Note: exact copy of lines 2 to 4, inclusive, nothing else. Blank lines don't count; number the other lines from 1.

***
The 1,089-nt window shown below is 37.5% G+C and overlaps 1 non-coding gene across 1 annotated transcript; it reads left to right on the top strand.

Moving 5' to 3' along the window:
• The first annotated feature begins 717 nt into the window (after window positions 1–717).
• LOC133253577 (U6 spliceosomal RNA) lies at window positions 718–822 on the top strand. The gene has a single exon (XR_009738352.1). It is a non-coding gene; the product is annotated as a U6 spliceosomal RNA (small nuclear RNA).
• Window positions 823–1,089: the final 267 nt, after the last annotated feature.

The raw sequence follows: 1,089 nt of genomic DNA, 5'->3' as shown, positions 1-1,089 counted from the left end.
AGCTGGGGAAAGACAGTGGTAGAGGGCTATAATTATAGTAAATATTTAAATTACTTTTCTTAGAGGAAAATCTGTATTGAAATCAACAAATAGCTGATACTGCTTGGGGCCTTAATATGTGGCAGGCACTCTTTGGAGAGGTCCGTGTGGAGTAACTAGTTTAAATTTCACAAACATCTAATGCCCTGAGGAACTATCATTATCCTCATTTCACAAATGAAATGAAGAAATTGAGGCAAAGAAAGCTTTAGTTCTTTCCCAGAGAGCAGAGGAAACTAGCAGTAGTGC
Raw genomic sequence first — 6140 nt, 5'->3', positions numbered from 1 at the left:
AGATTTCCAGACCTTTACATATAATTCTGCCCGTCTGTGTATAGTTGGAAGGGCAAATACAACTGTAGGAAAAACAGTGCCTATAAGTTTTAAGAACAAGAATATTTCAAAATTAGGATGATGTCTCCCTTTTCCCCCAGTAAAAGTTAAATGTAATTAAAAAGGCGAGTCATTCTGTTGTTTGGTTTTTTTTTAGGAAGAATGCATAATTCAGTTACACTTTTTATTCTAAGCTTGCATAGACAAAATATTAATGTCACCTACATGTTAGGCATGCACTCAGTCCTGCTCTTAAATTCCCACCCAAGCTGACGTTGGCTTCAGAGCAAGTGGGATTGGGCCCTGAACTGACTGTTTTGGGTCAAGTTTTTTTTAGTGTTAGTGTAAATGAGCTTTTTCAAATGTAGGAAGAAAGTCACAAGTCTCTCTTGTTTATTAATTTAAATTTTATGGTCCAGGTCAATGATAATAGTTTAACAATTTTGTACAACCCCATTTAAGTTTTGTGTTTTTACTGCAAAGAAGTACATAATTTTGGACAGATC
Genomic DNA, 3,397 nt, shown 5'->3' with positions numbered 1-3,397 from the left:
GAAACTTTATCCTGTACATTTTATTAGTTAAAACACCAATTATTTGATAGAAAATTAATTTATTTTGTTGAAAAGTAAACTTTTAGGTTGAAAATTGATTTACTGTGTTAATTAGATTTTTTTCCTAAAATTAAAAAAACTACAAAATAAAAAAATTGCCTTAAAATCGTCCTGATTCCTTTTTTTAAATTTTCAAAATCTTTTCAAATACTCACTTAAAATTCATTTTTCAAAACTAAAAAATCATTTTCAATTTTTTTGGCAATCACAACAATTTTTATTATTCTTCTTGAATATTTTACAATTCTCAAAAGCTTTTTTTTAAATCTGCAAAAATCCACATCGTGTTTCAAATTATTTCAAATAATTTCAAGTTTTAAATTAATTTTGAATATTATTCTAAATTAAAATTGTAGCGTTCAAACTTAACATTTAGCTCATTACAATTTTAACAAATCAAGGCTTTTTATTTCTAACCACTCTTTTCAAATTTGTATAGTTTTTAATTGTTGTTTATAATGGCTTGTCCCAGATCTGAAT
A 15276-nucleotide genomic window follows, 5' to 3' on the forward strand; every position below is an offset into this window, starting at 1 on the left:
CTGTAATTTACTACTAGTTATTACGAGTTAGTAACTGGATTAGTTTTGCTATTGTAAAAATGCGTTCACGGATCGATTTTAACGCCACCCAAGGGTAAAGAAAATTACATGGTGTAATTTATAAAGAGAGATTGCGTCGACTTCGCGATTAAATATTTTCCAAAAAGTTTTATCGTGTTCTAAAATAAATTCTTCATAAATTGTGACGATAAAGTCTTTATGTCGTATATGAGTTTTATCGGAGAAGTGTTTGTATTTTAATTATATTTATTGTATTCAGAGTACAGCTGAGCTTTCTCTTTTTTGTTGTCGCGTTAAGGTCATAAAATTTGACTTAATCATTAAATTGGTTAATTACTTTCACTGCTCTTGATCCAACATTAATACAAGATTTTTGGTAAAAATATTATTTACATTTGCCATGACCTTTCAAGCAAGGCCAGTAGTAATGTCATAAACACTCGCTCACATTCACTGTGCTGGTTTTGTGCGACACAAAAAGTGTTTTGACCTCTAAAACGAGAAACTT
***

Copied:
Moving 5' to 3' along the window:
• The first annotated feature begins 717 nt into the window (after window positions 1–717).
• LOC133253577 (U6 spliceosomal RNA) lies at window positions 718–822 on the top strand. The gene has a single exon (XR_009738352.1). It is a non-coding gene; the product is annotated as a U6 spliceosomal RNA (small nuclear RNA).